"These solar cells are used in concentrator photovoltaics (CPV), a technology which achieves more than twice the efficiency of conventional PV power plants in sun-rich locations. The terrestrial use of so-called III-V multi-junction solar cells, which originally came from space technology, has prevailed to realize highest efficiencies for the conversion of sunlight to electricity. In this multi-junction solar cell, several cells made out of different III-V semiconductor materials are stacked on top of each other. The single subcells absorb different wavelength ranges of the solar spectrum".
A Closer Look at the Numebrs
Let us now try to validate the numbers given above.
Power is the product of voltage and current.
This is the power produced by 5.20mm2 of solar cell.
1mm2 of solar cell would produce 0.1331Watts.
1m2 of solar cell would produce 133.1kW of solar energy.
This is the power generated due to 297.3 suns.
A single sun would produce 133.1kW/297.3=447.67Watts of power.
This gives us an efficiency of 447.67/1000=0.4477=44.77%.
It is a common misconception that higher the temperature higher is the output of the solar cell. This is not true as the efficiency of a solar cell decreases with increase in temperature and lower efficiency results in lower output power. So in fact a bright sunny day, with sun rays perpendicular to the solar panel and a cool weather is the ideal combination for higher performance of a solar panel.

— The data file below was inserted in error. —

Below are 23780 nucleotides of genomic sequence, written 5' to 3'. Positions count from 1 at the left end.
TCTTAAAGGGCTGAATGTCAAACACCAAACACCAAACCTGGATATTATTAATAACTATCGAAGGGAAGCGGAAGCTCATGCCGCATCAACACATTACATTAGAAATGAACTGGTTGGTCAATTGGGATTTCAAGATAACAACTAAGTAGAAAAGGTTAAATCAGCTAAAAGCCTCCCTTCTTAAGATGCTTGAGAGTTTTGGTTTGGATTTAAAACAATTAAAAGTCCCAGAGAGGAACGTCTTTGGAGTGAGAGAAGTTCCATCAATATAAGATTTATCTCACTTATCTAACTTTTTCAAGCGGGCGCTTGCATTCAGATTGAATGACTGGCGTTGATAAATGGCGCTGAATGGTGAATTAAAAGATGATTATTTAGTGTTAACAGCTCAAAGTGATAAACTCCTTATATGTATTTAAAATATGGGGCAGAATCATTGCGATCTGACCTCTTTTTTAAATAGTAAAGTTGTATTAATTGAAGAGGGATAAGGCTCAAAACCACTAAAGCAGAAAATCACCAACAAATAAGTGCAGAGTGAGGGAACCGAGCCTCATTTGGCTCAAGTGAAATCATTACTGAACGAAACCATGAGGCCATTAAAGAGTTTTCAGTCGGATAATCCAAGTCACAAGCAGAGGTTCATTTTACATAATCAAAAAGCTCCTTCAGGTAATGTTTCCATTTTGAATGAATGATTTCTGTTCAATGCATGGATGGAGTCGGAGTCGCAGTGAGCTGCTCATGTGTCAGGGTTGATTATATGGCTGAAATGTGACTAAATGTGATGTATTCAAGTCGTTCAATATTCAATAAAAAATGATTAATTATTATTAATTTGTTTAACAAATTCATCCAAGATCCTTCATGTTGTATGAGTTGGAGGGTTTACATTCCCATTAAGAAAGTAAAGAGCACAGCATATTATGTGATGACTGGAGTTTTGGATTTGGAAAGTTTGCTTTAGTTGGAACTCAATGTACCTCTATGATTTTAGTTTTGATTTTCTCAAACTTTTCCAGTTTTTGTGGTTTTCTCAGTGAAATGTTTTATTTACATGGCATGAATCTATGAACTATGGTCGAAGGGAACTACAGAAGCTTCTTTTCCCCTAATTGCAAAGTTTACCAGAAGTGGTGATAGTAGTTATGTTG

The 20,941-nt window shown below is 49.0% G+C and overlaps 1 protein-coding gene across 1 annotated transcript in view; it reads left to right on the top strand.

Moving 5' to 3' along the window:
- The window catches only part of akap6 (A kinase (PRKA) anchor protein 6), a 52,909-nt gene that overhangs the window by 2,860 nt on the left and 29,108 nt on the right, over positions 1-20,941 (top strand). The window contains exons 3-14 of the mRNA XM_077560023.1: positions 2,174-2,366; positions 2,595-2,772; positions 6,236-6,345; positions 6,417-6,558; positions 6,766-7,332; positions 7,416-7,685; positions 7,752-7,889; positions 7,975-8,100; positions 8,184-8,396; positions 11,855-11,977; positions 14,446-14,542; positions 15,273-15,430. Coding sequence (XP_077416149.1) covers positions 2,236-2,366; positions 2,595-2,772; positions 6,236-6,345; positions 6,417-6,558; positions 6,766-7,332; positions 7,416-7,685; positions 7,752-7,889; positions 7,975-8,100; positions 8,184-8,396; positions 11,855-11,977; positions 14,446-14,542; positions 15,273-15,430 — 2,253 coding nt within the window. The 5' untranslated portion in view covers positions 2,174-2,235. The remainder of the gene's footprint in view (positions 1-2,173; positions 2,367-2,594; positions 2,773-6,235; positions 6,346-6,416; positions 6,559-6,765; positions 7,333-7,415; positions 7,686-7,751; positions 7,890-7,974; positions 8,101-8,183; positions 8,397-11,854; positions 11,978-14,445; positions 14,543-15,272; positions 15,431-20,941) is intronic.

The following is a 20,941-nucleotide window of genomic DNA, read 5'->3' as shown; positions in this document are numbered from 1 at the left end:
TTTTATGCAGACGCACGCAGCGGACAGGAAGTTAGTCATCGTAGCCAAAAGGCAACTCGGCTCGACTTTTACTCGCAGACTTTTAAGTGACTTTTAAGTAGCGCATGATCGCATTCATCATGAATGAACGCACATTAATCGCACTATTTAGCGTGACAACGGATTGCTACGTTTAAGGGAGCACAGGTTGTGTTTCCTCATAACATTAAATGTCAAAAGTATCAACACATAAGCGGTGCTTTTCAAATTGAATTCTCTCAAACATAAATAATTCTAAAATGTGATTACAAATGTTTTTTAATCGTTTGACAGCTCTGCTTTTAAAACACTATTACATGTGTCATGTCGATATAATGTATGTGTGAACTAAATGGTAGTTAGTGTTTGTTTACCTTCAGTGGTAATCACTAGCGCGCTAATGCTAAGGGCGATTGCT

Let us now look at this in a bit more detail. There are two basic reasons for decrease in efficiency due to increase in temperature. One is the decrease in the band gap energy (Eg) and the other is the decrease in open circuit voltage (Voc) with increase in temperature. The relationship between band gap energy and and temperature is quite straightforward and is given as.
One might argue that the decrease in band gap would allow for more carriers to be transferred to the conduction band and yield a higher output power. However this is not true as the output power is the product of current and voltage and a lower voltage would reduce the power. In fact there is an ideal range of band gap which produces the maximum energy. Going too high or too low would not yield the optimum results.
Next we turn out attention to the open circuit voltage Voc. The relationship between temperature and open circuit voltage is not that straightforward. At first it might seem the open circuit voltage increases with increase in temperature as shown in the expression below.